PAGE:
By John McAndrew
“Contemplation is a long, loving look at the real.”
Meditation is a practice, not an idea. It’s about being aware, being conscious. Though there are hundreds of schools of thought and practice about meditation, there is no right or wrong way to meditate. Worldwide, all the traditions and methods point towards a state of thoughtless awareness, less an activity than a way of being. In its simplest form, meditation invites us to be still, be quiet, and breathe.
Dr. James Finley, a contemplative teacher and scholar, has written that meditation is “any act, habitually entered into with the whole heart, that awakens contemplative experience.” This description helps us to understand that different forms of meditation or contemplation are already present in our daily lives. As we begin to recognize the many unique ways in which we are able to nurture a quiet mind and a peaceful heart, we are encouraged to try new practices which can lead us deeper into our own heart and soul and spirit.
The practices of meditation, from every time and place and era, are designed to do for us what we cannot do for ourselves: to create a space where our minds can be changed and we can access the transformative power of spirituality. Many writers today talk about the power of meditation to literally re-wire the brain. Neuroscientists call it “neuroplasticity”. Throughout human history, communities have developed habitual practices (rituals) of music, prayer, dancing, drumming, meditation, etc. as a way to promote change and growth. Some form of meditative practice seems to be integral to an authentic spiritual way of living. We simply cannot grow without time for quiet and meditation.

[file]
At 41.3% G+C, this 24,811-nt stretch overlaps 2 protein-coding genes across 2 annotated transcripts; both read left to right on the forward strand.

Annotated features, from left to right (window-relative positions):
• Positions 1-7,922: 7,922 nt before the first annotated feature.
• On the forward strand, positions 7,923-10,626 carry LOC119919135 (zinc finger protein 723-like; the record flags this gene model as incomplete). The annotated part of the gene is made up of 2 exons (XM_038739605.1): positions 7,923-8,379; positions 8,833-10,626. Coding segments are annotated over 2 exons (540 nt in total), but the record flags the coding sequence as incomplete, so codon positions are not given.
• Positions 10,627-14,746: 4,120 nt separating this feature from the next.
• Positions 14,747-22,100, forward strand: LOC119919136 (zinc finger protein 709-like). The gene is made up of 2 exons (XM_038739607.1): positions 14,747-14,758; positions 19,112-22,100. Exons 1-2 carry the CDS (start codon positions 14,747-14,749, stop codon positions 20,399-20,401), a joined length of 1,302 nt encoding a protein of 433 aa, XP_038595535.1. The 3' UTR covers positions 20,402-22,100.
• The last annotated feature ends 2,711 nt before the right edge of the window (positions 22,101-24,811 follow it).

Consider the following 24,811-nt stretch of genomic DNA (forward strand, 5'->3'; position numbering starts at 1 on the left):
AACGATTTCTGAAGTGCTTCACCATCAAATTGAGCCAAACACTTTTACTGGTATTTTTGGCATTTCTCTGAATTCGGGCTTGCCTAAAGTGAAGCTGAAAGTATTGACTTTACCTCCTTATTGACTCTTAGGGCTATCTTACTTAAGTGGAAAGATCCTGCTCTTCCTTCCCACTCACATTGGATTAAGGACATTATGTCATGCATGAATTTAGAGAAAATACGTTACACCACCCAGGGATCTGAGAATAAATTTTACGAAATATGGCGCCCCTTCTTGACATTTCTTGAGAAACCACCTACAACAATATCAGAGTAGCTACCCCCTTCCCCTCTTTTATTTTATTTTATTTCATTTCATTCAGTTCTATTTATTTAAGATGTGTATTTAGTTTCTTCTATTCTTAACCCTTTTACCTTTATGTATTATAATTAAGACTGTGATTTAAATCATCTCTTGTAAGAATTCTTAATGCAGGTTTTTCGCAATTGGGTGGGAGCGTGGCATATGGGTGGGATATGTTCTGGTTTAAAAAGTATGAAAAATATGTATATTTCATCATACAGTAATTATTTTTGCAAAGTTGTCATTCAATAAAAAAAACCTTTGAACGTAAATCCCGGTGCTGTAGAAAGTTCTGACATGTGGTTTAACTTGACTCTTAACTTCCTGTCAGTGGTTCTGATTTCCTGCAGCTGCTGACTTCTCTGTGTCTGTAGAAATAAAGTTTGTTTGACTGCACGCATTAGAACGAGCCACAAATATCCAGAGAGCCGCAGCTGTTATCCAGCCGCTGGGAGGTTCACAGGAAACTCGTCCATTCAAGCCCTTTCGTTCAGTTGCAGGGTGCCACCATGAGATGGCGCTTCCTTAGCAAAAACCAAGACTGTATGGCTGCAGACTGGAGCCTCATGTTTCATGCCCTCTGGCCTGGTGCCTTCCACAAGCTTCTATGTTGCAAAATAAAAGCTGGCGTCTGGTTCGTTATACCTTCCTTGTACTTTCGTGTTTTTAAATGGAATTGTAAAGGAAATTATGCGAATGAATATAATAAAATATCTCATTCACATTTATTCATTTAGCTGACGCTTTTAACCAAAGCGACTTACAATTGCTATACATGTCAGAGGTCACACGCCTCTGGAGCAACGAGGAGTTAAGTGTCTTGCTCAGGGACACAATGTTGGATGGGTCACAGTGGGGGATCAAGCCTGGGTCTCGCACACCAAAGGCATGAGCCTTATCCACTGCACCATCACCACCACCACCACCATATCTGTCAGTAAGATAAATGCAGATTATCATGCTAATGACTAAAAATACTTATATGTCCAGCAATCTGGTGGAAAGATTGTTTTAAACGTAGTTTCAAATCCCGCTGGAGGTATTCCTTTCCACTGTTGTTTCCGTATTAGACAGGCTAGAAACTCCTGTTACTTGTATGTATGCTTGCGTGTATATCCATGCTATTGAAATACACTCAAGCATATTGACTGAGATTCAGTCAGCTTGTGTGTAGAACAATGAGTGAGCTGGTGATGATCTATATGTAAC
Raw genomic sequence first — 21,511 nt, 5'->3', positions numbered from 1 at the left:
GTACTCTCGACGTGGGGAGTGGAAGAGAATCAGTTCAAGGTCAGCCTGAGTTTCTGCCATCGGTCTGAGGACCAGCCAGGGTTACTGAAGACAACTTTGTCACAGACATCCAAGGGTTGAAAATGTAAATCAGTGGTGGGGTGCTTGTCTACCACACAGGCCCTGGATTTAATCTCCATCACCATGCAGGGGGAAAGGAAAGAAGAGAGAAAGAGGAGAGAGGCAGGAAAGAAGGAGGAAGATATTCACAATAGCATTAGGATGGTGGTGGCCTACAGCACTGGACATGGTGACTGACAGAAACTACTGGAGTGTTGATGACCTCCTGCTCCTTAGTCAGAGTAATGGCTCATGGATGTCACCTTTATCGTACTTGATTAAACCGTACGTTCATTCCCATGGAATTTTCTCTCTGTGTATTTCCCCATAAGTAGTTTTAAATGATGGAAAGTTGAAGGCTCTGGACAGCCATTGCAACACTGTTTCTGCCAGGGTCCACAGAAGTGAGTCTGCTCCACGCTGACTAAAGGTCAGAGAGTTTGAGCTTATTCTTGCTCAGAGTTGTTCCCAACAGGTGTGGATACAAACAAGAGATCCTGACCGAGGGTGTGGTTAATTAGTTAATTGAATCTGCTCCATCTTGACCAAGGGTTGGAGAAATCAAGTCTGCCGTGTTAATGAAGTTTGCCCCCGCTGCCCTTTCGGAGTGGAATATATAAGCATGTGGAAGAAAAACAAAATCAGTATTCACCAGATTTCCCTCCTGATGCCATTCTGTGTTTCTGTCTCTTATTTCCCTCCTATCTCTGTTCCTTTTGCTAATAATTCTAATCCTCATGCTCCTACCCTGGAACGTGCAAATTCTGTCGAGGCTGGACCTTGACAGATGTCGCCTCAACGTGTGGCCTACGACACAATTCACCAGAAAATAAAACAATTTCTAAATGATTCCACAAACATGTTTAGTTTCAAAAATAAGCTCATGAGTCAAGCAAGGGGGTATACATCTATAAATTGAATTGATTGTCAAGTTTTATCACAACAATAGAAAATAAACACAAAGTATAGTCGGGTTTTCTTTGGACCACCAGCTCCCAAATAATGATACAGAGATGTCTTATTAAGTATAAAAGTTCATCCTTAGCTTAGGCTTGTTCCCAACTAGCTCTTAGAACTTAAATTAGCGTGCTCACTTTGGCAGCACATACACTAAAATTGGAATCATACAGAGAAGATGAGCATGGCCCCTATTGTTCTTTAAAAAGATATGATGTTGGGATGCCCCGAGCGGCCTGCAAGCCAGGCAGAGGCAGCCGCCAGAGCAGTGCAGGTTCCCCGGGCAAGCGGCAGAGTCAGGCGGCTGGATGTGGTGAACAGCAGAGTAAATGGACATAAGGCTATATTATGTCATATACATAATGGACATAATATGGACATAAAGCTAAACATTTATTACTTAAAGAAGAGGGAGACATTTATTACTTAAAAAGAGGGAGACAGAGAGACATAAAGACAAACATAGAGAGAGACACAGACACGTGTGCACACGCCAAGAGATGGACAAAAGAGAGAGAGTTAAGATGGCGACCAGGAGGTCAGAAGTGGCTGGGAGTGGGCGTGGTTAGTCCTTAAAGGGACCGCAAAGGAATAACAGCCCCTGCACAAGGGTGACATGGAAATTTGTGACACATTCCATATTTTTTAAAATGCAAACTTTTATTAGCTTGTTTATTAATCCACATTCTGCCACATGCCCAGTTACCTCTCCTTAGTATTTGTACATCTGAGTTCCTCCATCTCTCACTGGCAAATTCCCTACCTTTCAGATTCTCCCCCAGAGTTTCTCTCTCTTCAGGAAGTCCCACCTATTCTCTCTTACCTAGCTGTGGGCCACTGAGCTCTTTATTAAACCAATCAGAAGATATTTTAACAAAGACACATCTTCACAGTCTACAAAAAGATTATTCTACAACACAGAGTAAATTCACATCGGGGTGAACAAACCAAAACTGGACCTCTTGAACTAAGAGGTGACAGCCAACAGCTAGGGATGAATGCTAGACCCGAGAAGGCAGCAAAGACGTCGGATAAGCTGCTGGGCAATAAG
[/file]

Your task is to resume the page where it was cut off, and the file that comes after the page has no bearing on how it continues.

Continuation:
Many people have been confused by popular caricatures of meditation as some kind of esoteric practice from a foreign culture. Over the centuries, Eastern and Western spiritualities have developed their own forms of meditation and this can also create vocabulary problems: What’s the difference between meditation and prayer? What is contemplation? What is reflection? What is mindfulness?
Sensible Spirituality Associates promotes the simple practice of paying attention to what is in front of us. In a multi-tasking world, it’s often painfully difficult to focus on ‘Doing The One Thing’. All of our services include this contemplative dimension. We have worked with both novices and trained meditators to bring a contemplative practice into new alignment with values and principles.
We offer Meditation Training and Practice in both Eastern and Western variants and specialize in helping people reclaim the contemplative dimensions of their own faith traditions. Based on our own experience, we actively promote and encourage the development of daily meditation as a singular feature of a Sensible Spirituality.